Should Gun Manufacturers Be Sued? It’s Not Time to Panic – Yet
A floodgate of questions opened up this week once the Supreme Court rejected the appeal by Remington Arms to stop the lawsuit on whether they should be held responsible for the murderous spree at the Sandy Hook School in Connecticut.
What does this mean? Is the threat of liability going to crush the gun industry – and with it our ability to purchase firearms?
The perplexing answer to the question is an unequivocal no. And yes.
Clear as mud, eh?
Remington is the parent company of Bushmaster, and their Bushmaster rifle was used by a monster in the tragic 2012 shooting that took the lives of 26, 20 of whom were children. Since the shooting, the company has been embroiled in a lawsuit (Remington v. Soto) filed by victims’ families citing that Remington “knowingly marketed and promoted the Bushmaster XM15-E2S rifle for use in assaults against human beings.” Remington subsequently asked the Supreme Court to intervene and make a final decision as to whether gun manufacturers should be liable for crimes committed with their product.
The Supreme Court decided not to answer this question – rather, SCOTUS is leaving the matter to the lower courts and permitting the current lawsuit to proceed against Remington.
Obviously, the plaintiffs (victims) in the lawsuit consider this a legal victory, while the defendants (Remington) and firearm manufacturers have justifiably expressed disappointment.
The decision not to grant cert (review the finding of a lower court) does not mean, however, the fat lady has sung and that the book is closed on this issue. Not by a long shot.
The case has had it’s share of twists and turns; a judge from a lower state court initially tossed it out, stating that the company was legally shielded from responsibility by the Protection of Lawful Commerce in Arms Act. This 2005 federal Act is specific to firearm dealers/manufacturers and prevents them from being sued should a crime be committed with one of their guns.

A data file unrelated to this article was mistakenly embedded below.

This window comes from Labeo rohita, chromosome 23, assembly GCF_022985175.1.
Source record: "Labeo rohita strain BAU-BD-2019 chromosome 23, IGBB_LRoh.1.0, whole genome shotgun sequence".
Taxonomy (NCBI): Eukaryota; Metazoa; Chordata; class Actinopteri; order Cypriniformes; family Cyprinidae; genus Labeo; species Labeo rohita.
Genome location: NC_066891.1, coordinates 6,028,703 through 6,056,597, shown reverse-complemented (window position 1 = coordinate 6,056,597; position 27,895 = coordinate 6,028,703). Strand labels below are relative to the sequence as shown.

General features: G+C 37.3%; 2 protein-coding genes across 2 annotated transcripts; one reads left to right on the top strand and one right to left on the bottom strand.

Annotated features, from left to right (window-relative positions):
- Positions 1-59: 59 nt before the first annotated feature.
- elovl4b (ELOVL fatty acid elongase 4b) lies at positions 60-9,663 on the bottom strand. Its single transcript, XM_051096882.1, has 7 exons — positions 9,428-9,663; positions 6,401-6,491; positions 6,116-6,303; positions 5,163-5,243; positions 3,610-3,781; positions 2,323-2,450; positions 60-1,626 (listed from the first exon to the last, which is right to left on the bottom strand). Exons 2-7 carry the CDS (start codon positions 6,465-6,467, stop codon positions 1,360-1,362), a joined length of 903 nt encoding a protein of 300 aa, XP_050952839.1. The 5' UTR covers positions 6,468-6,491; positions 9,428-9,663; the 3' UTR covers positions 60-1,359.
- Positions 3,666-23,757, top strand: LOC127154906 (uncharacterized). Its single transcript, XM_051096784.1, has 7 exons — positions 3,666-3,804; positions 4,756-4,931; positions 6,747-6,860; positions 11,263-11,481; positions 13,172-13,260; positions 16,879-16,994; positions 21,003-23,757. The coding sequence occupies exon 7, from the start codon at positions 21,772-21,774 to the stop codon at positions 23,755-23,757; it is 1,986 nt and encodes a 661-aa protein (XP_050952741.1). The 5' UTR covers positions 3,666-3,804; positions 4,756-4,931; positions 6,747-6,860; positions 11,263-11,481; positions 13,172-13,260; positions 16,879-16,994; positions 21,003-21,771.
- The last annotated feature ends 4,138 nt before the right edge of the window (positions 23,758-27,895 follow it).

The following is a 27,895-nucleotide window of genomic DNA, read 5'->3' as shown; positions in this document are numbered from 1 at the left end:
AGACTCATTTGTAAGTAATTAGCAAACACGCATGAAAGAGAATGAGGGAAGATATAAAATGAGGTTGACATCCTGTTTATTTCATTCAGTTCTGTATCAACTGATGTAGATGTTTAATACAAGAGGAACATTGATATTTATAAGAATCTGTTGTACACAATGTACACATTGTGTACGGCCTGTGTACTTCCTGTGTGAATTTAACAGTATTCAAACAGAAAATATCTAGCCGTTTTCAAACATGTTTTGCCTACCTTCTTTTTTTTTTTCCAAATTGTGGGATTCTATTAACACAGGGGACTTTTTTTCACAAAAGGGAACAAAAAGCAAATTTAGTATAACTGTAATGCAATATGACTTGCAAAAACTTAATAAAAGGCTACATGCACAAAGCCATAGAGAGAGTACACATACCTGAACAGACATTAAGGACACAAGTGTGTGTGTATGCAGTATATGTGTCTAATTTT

The Connecticut Supreme Court, however, ruled that Remington could be sued on the grounds of how the specific rifle was advertised and that it targeted young males through product placement in certain video games.
So what happens next? Now that the Supreme Court has ruled the case can move forward, it will go to trial, at which time the plaintiffs will have to overcome the legal safeguards provided by the Protection of Lawful Commerce in Arms Act. This is a tall order for the plaintiffs, but that being said, Remington will have a tough hill to scale, too. A trial will force them to wage an expensive battle in both time and money.
If the courts wrongly decide that gun manufacturers are indeed responsible for the heinous acts of an evil individual, it could bankrupt many, drive others out of business and at very least, undermine how their products are marketed. If the courts rule with us that the manufacturers bear no responsibility for the unspeakable acts of others, we will be able to continue the normal purchasing of firearms. Yes, the case could ultimately make it’s way to the US Supreme Court, but as mentioned, this is dependent on how the lower courts rule and if either side has the financial resources to continue on. We are hopeful Remington will ultimately prevail.
So automotive commercial show car’s spinning tires, doing donuts and drifting.
Can I sue them when I’m injured buy a reckless driver.?
When Remington eventually wins the Plaintiffs will have to pay Remington’s costs for the frivolous lawsuit.
Well I guess we can now sue the car industry for drunken drivers for running over children and advertising their products